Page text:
An interview with Charlotte Kahn from Maida Yoga on Teaching Yoga for Parkinson’s on August 3, 2023 by George Ackerman, Ph.D, J.D.
Around the same time that I became a yoga teacher, my father was diagnosed with Parkinson’s disease (PD). By teaching my father yoga using the support of a chair, I discovered first-hand how yoga could help my father’s PD symptoms. Since then, I trained as a yoga therapist, and now I have been teaching yoga for groups and individuals with the condition for over 6 years. In partnership with the charity Parkinson’s Care and Support UK (PCSUK), I run weekly specialist yoga sessions online. In addition, I run an annual teacher training “Teaching Yoga for Parkinson’s” for yoga teachers and carers. My mission is to share yoga to help improve the lives of people with PD.
Please tell me a little about your background and what got you involved with awareness.
It was around the same time that I became a yoga teacher, that my father was diagnosed with PD. At that time, I didn’t have specific training in making yoga accessible, but I could see that yoga focused on the exact areas where my father’s Parkinson’s symptoms were impacting him. Through stretching, balancing, joint mobilizing, and strengthening he stayed active and relatively mobile. Breathing exercises and relaxation helped alleviate his anxiety, and in deep relaxation almost like magic his tremors subsided. Practicing yoga also gave my father a sense of achievement, which helped to boost his confidence. I saw first-hand how Parkinson’s could impact someone’s life, but also discovered how yoga can help to make a huge positive difference.
Can you tell me more about your advocacy?
Craving for a better understanding, I trained for two years with Real Yoga to become a yoga therapist. I began running weekly group yoga classes for people with Parkinson’s for the charity Parkinson’s Care and Support UK (PCSUK). I was immediately drawn to this charity as it is the only one in the UK which focuses on non-pharmaceutical approaches and complementary therapies to improve life with Parkinson’s. The charity offers a whole range of online exercises classes including yoga, Tai Chi, and aerobics. People with PD are welcome to join my weekly yoga class on Tuesdays at 4pm via Zoom through the charity’s website.
What is your passion and how did you get involved in Parkinson’s awareness and hope for a cure?
Teaching yoga for Parkinson’s is a subject very close to my heart. Seeing how Parkinson’s impacted my father’s life shaped my path as yoga teacher and I am dedicated to sharing how the tools of yoga can help improve the lives of other people with PD.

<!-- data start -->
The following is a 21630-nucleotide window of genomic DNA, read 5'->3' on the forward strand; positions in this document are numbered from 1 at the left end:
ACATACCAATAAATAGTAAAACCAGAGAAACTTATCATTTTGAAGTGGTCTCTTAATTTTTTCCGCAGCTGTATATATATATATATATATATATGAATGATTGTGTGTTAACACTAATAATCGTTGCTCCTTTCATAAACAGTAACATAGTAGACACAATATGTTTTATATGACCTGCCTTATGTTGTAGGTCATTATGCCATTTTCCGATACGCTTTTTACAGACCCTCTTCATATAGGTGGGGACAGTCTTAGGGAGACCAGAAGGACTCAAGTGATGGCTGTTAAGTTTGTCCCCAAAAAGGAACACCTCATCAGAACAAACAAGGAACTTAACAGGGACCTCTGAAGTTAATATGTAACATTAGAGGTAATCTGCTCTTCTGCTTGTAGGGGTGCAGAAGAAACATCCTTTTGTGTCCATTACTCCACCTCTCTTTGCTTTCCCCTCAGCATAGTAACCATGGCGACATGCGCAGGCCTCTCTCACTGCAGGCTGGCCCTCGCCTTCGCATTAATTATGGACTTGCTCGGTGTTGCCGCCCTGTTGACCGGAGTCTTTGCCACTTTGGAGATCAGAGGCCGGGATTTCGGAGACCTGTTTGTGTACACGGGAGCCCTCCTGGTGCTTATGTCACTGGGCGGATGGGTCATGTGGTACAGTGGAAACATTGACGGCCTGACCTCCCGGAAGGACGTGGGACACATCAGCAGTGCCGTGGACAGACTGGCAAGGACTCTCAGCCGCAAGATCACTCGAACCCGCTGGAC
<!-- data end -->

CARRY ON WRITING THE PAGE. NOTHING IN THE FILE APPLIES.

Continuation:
What type of goals do individuals with Parkinson’s awareness have when working with you?
I am not a doctor or medical professional; my experience comes from working with people. In my weekly yoga class for people with Parkinson’s, I teach mindful gentle movement which can be practiced standing or seated in a chair. In Parkinson’s, there is a tendency for posture to become increasingly flexed, with the head held forwards. We work on posture and exercises that target each area of the body to keep joints flexible, improving strength. We also work on balance training to prevent falls.
I have created a 3-hour workshop “Teaching Yoga for Parkinson’s” which I run for yoga teachers and carers. This workshop explores the benefits of yoga for people with PD and how it can be used to alleviate anxiety to help promote a feeling of wellbeing. The workshop also includes an experiential yoga practice tailored for people with PD. The next training will run online on Tues 3rd Oct – please note carers will receive a discount code on request, please email me for a discount code.
What effect can your advocacy have on an individual with Parkinson’s awareness?
Relaxation and visualization practices are where my students say they feel the most profound impact. In relaxation, we activate the parasympathetic nervous system, which I believe is the most healing part of yoga. After relaxation, participants are less anxious, visibly calmer, with some reporting that its they feel their tremors are less noticeable.
What would you like to see as a future goal for your advocacy?
Many people with Parkinson’s avoid yoga classes because they worry that they can’t do the postures, or their tremors may be noticeable, or they may “freeze”. My goal is to teach inclusive yoga that is accessible to everyone. People with Parkinson’s will feel the positive benefits of yoga – and an all-important sense of belonging.
How does this also assist the caregivers?
I run an online 3-hour workshop “Teaching Yoga for Parkinson’s” which I run for yoga teachers and carers. The next training will run online on Tues 3rd Oct – please note carers will receive a discount code on request, please email me for a discount code.
How can someone get in touch? What is your website?
If you had one final statement or quote you could leave for the Parkinson’s community, what would it be?
If you think that yoga is not for you, I urge you to give yoga a try. I have designed yoga classes that are accessible to everyone, beneficial for Parkinson’s symptoms, and hopefully a bit of fun too!